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Sea-run trout fishing this year got off to a cracking start in most areas, with the majority of anglers employing nearly every trout fishing technique to secure fish in local estuaries statewide.
Even those anglers fishing the "off-season" lower down in our estuaries for sea-trout commented on the number of fish moving in early August.
Presented from Issue 96
Lake Augusta has been an underrated fishery. It has as much to offer as any other water in the Western Lakes region and as Todd Lambert found out recently, given the right conditions, your bag limit can be caught in a matter of minutes should everything fall into place.
We fished Lake Augusta alongside Mark Tapsell today. We finished with four well conditioned browns and missed numerous others, probably each of us should have caught our bag if luck had gone our way. All fish were taken on dun patterns although the real deal was hard to find on the water.
We were both pleasantly surprised at the condition and strength of these fish. There is plenty of water in Augusta at the moment.
The IFS guys were out and about conducting licence checks and said they had been issuing a lot of infringement notices to unlicensed anglers.
I had grand plans to get up at 4am this morning and fish the wind lanes at Lake Leake. I must be getting soft,... as I chose "'Plan B.'" Plan B” was to sleep in and head to Lake Augusta at around 9am...a much more civilized option. As I was heading up, I passed Johnny Dekkers coming down the hill; he was on his way home from Penstock where he managed a couple of quality fish.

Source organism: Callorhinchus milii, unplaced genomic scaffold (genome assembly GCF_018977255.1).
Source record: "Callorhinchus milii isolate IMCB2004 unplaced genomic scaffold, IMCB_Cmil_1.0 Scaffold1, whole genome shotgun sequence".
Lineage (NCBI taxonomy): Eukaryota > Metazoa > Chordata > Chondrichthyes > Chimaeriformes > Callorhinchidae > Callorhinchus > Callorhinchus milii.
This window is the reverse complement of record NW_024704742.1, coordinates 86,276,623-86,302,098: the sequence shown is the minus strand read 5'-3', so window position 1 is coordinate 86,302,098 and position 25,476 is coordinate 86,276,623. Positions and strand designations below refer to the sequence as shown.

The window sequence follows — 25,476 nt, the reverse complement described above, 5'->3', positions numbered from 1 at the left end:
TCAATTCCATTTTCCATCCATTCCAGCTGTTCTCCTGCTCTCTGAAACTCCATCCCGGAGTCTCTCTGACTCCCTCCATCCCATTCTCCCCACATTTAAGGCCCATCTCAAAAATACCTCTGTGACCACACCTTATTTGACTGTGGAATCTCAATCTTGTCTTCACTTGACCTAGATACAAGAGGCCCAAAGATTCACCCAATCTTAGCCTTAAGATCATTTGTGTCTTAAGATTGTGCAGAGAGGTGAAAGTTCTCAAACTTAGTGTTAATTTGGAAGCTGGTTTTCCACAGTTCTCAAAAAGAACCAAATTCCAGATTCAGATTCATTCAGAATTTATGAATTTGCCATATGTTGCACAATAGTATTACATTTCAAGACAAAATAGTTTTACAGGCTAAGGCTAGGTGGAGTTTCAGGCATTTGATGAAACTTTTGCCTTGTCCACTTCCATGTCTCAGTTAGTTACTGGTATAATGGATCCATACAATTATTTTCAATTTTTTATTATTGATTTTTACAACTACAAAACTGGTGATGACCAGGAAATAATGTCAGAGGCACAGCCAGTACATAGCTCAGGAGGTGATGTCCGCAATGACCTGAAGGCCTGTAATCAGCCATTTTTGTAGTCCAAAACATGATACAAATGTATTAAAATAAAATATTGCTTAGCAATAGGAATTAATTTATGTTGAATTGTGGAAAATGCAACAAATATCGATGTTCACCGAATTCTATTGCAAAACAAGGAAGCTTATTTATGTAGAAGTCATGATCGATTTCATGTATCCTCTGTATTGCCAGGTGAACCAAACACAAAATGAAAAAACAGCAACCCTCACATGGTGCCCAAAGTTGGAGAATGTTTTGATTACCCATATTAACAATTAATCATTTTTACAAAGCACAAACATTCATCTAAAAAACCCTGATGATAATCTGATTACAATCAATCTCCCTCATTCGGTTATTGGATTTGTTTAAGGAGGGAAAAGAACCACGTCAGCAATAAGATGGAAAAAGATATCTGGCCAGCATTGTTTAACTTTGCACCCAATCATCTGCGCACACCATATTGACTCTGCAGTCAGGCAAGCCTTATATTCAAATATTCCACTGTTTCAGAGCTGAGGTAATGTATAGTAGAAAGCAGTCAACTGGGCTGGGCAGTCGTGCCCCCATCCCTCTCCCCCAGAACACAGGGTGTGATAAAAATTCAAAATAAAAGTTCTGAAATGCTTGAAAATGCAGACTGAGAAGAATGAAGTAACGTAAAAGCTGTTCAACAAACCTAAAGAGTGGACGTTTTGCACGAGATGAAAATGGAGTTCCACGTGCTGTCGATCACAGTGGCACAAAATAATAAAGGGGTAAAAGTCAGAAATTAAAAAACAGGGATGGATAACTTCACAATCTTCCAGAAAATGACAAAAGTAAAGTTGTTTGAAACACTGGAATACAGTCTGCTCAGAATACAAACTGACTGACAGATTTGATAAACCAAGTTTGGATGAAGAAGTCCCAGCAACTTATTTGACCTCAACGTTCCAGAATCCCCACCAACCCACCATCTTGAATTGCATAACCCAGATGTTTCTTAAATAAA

Given today’s the fantastic weather forecast, Mark Tapsell and I decided to head up to Lake Augusta for a couple of hours. Leaving home at 5.30am, we arrived to blue skies and a mirror- like water. We proceeded to cook up a quick egg n bacon roll and brewed a coffee before heading out. Once on the water, we weren’t there long and we had a couple of nice trout in the boat, both caught on orange bead head nymphs hung 2 feet under a dry.
Hi all, we fished Lake Augusta West today with Bailey and Jack Shennan, on our way home from Lake King William. There was a S.W wind blowing about 15 to 20 knots with sunny periods. We caught 13 fat trout, one being a rainbow which Jack landed.
Oh what a day! Arrived at Lake Augusta at 8 am this morning to find the most perfect conditions a bloke could ask for on his Christmas “wind down”. Over the space of the morning I managed to net 19 fish wading the shore, all in lovely condition.
All were browns, not a rainbow to be seen.
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Hello everyone, I thought it would be a good time to introduce myself.
My name is Stephen Smith and I have been managing the website tasfish.com since May 2009.
It has been an epic journey of learning and discovery and I am indebted to Mike Stevens for his help, support and patience.
I am developing a new venture Rubicon Web and Technology Training ( www.rwtt.com.au ). The focus is two part, to develop websites for individuals and small business and to train people to effectively use technology in their everyday lives.
Please contact me via www.rwtt.com.au/contact-me/ for further information - Stephen Smith.
and an art worth your learning.."
Presented from Issue 112, October 2014
So said Izaak Walton in the 1600s. It seems that Burnie’s Hannah Ledger has combined angling with art rather well. Hannah is a fish fanatic, outdoor enthusiast and budding, self-taught artist. From as young as she can remember, she has always had crayon in hand, colouring book under arm and as she’s grown as a painter, jars full of paintbrushes and cupboards full of ready-to-go blank canvas’.
A country girl at heart, Hannah was schooled at Yolla District High School, a small ‘farm’ school in the states North West, then went on to Hellyer College where she was given the opportunity to really grow her art skills; And by grow, that meant skipping the classes that would probably have more an impact of getting her somewhere in life, like English and Math to spend every spare minute with the art teacher, painting or drawing.
As typical teenagers do, they make poor decisions- and after being accepted in to one of the countries top art schools, turned down the offer and decided to move to the big island, where she lived for 5 years working in what seemed ‘dead end’ retail.Read more ...